Of Iron and Men: The Quest for Masculinity in Rebecca Harding Daviss Life in The Iron Mills
Of Iron and Men: The Quest for Masculinity in Rebecca Harding Daviss Life in The Iron Mills
Of Iron and Men: The Quest for Masculinity in Rebecca Harding Davis’s Life in The Iron Mills
What is a Man?
“A cloudy day: do you know what that is in a town of iron-works? The sky sank down before dawn, muddy, flat, immovable. The air is thick, clammy with the breath of crowded human beings” (Davis 11). This is how the short story Life in the Iron Mills begins. The author, Rebecca Harding Davis, sets the scene of an environment that is harsh, depressing and dark. What kind of character would live in such a dismal place? One would expect it to be a person of both mental and physical toughness, someone strong and bold, with a very course personality. Perhaps a male character that is a real man’s man.

This sets the stage for the irony of the main character Hugh Wolfe. He is nothing like the previously mentioned manly type character. He is described in less than manly ways, even to the point of being called one of the “girl-men.” It is my assertion that from a very early stage in the short story Hugh seems to be on a quest to find his own maleness. It is this quest to find something in his nature that exemplifies his maleness that drives the entire story. This quest not only exemplifies his lower class hunger to prove he is a man, but it also bespeaks of the lower class need to be accepted in society. A desire of the lower classes to feel a though they are as human as their upper class counterparts.

But, manliness isn’t something that can just be given to him as a result of him being a male human being. He has to earn that distinction. In his book Manhood in the Making, David D. Gilmore asserts that, “In contemporary literary America, too, manhood is often a mythic confabulation, A Holy Grail, to be seized by long and arduous testing” (Gilmore 19). Masculinity is more a right of passage for Hugh that a mere physical construct. He has something to prove and he goes to great lengths to prove it.

The Quest Begins
Hugh uses various devices like his work, his art, protecting his female cousin, Deb, and eventually his own death to attempt to reclaim a societal view of his lost masculinity. His quest seems to begin with the first description of Hugh; “Physically, Nature had promised the man but little. He had already lost the strength and instinct vigor of a man, his muscles were thin his nerves weak, his face (a meek, woman’s face) haggard, yellow with consumption. In the mill he was known as one of the girl-men: �Molly Wolfe’ was his sobriquet. He was never seen in the cockpit, did not own a terrier, drank but seldom; when he did desperately. He fought sometimes, but was always thrashed, pummeled to a jelly” (Davis 24). His physical description is void of any masculine attributes. He is “thin,” “meek,” and has a “woman’s face.”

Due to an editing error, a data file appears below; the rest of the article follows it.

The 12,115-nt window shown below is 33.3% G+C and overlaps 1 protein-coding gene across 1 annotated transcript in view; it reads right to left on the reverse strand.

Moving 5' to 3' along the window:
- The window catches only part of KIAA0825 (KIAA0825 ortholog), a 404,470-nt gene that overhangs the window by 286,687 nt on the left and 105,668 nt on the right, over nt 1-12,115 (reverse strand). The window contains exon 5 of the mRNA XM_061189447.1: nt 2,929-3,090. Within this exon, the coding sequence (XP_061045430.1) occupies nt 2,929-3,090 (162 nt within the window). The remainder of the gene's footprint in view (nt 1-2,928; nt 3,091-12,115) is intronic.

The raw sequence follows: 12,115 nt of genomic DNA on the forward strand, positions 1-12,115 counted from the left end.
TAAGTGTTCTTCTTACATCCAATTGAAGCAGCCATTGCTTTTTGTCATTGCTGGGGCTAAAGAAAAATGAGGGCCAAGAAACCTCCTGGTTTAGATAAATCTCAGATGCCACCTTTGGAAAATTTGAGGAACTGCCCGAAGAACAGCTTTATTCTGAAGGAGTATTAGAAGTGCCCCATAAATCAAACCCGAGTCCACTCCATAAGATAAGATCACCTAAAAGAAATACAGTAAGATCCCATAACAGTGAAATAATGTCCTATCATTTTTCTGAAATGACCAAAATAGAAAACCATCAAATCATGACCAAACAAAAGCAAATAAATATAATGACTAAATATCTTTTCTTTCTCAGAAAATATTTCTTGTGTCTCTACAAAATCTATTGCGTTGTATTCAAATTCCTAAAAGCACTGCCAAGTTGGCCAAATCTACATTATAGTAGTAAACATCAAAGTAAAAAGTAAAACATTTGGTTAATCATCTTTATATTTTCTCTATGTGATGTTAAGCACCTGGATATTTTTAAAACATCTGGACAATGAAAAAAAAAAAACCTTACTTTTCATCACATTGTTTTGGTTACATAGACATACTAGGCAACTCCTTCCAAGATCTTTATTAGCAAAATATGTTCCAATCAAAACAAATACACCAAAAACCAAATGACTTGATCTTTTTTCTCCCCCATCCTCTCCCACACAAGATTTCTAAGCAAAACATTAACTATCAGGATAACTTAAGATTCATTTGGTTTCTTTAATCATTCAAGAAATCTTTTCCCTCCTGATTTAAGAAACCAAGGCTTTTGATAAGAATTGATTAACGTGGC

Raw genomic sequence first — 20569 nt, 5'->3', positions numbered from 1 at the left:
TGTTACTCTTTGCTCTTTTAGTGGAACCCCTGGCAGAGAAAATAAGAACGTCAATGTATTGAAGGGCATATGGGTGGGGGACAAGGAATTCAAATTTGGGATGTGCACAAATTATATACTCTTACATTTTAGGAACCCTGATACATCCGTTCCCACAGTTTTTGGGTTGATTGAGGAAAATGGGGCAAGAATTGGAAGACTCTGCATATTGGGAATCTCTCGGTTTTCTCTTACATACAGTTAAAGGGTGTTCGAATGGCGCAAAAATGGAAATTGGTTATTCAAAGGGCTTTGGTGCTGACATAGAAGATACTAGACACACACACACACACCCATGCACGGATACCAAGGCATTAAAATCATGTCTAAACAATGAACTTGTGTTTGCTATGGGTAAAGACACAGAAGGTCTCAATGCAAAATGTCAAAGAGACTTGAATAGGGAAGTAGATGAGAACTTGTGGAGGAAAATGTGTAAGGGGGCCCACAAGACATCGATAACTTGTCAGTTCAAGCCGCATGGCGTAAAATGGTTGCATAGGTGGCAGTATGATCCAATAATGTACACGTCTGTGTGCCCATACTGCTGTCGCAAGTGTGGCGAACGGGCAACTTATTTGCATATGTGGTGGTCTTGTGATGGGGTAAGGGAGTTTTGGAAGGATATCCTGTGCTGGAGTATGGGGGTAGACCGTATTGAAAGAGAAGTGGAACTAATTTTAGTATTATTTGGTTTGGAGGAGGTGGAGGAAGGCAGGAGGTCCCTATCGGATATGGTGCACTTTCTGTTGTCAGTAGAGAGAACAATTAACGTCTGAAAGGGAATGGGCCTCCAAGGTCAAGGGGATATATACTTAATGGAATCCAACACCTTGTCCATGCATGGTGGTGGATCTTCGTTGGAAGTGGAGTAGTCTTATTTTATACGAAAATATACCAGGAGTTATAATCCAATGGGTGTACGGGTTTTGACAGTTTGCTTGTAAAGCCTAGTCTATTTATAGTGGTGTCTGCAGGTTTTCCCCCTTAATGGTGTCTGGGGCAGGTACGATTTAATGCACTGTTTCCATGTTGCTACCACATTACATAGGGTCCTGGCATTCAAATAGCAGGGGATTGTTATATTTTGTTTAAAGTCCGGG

In her essay, “Representing and Self-Mutilating the Laboring Male,” Caroline S. Miles uses part of this same passage to show her view of the loss of Hugh’s masculine persona. She writes, “This disquieting, unromantic, and feminizing portrait of Wolfe prepares the reader for a text that represents the worker’s identity as necessarily embodied, but that fails to reconcile the laboring body’s materiality with a nineteenth-century American rhetoric that equated white manhood with transcending and replacing the material body” (Miles 89). Miles recognizes that Hugh’s sense of self is tied into his physical appearance; however, she sees this as way of representing the actual physical body with the idea of manhood. I agree with this assertion, but I feel that she overlooks the fact that Hugh is trying overcome his shortcomings by overstating himself through the markers of masculinity created by society.

He is making an overt effort to show his manliness. He drinks “desperately,” trying to prove his male attribute of a hard drinker, but one gets the impression that by doing it in a desperate manner he looses the point he is trying to make. He also tries to show his manhood by fighting, but once again he falls short. He gets beaten up every time. I believe that it is at this point Hugh realizes that he needs to find a more powerful way to prove that his male self does exist.

Art as Masculinity
When Hugh sees several visitors in the iron mill one day, he seems to feel that this is his opportunity to learn something that could help him in his journey to a better life, but once again he is disappointed. As they are touring the iron mill the group settles down near the forge where Hugh and the other puddlers are working where, “Wolfe, seeing them stop, suddenly

Get Your Essay

Cite this page

Irony Of The Main Character Hugh Wolfe And Male Character. (May 31, 2021). Retrieved from https://www.freeessays.education/irony-of-the-main-character-hugh-wolfe-and-male-character-essay/